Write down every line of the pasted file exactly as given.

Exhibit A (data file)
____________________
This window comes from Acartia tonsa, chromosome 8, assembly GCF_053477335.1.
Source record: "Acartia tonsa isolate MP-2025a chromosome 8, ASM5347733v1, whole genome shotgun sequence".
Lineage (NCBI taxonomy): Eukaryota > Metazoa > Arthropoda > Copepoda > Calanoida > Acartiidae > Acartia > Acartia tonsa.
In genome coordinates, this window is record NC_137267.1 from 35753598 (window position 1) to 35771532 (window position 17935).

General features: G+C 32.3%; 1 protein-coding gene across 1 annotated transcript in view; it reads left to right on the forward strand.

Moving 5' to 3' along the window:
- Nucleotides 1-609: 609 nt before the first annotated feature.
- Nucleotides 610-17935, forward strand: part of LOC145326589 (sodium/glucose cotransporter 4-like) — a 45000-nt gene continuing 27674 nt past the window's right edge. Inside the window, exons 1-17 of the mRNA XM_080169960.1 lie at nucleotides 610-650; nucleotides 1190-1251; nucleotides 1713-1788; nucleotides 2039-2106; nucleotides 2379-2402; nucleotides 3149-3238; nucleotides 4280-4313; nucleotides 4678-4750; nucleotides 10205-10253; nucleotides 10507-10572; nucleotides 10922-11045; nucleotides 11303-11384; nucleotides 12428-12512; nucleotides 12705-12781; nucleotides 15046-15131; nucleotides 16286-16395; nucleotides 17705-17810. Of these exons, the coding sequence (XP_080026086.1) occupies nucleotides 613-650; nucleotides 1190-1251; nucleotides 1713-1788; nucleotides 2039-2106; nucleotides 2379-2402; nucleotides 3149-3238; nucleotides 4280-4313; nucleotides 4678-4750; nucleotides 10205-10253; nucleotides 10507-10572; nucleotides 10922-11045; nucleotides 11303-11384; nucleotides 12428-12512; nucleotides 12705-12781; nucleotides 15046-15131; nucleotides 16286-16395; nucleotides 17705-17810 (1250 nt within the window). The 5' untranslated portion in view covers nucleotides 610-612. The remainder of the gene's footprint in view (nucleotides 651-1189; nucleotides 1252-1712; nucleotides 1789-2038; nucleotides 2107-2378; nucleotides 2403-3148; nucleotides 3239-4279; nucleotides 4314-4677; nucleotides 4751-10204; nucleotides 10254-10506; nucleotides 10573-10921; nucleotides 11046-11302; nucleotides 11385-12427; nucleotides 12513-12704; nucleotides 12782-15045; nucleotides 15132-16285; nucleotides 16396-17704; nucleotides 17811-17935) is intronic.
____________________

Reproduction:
This window comes from Acartia tonsa, chromosome 8, assembly GCF_053477335.1.
Source record: "Acartia tonsa isolate MP-2025a chromosome 8, ASM5347733v1, whole genome shotgun sequence".
Lineage (NCBI taxonomy): Eukaryota > Metazoa > Arthropoda > Copepoda > Calanoida > Acartiidae > Acartia > Acartia tonsa.
In genome coordinates, this window is record NC_137267.1 from 35753598 (window position 1) to 35771532 (window position 17935).

General features: G+C 32.3%; 1 protein-coding gene across 1 annotated transcript in view; it reads left to right on the forward strand.

Moving 5' to 3' along the window:
- Nucleotides 1-609: 609 nt before the first annotated feature.
- Nucleotides 610-17935, forward strand: part of LOC145326589 (sodium/glucose cotransporter 4-like) — a 45000-nt gene continuing 27674 nt past the window's right edge. Inside the window, exons 1-17 of the mRNA XM_080169960.1 lie at nucleotides 610-650; nucleotides 1190-1251; nucleotides 1713-1788; nucleotides 2039-2106; nucleotides 2379-2402; nucleotides 3149-3238; nucleotides 4280-4313; nucleotides 4678-4750; nucleotides 10205-10253; nucleotides 10507-10572; nucleotides 10922-11045; nucleotides 11303-11384; nucleotides 12428-12512; nucleotides 12705-12781; nucleotides 15046-15131; nucleotides 16286-16395; nucleotides 17705-17810. Of these exons, the coding sequence (XP_080026086.1) occupies nucleotides 613-650; nucleotides 1190-1251; nucleotides 1713-1788; nucleotides 2039-2106; nucleotides 2379-2402; nucleotides 3149-3238; nucleotides 4280-4313; nucleotides 4678-4750; nucleotides 10205-10253; nucleotides 10507-10572; nucleotides 10922-11045; nucleotides 11303-11384; nucleotides 12428-12512; nucleotides 12705-12781; nucleotides 15046-15131; nucleotides 16286-16395; nucleotides 17705-17810 (1250 nt within the window). The 5' untranslated portion in view covers nucleotides 610-612. The remainder of the gene's footprint in view (nucleotides 651-1189; nucleotides 1252-1712; nucleotides 1789-2038; nucleotides 2107-2378; nucleotides 2403-3148; nucleotides 3239-4279; nucleotides 4314-4677; nucleotides 4751-10204; nucleotides 10254-10506; nucleotides 10573-10921; nucleotides 11046-11302; nucleotides 11385-12427; nucleotides 12513-12704; nucleotides 12782-15045; nucleotides 15132-16285; nucleotides 16396-17704; nucleotides 17811-17935) is intronic.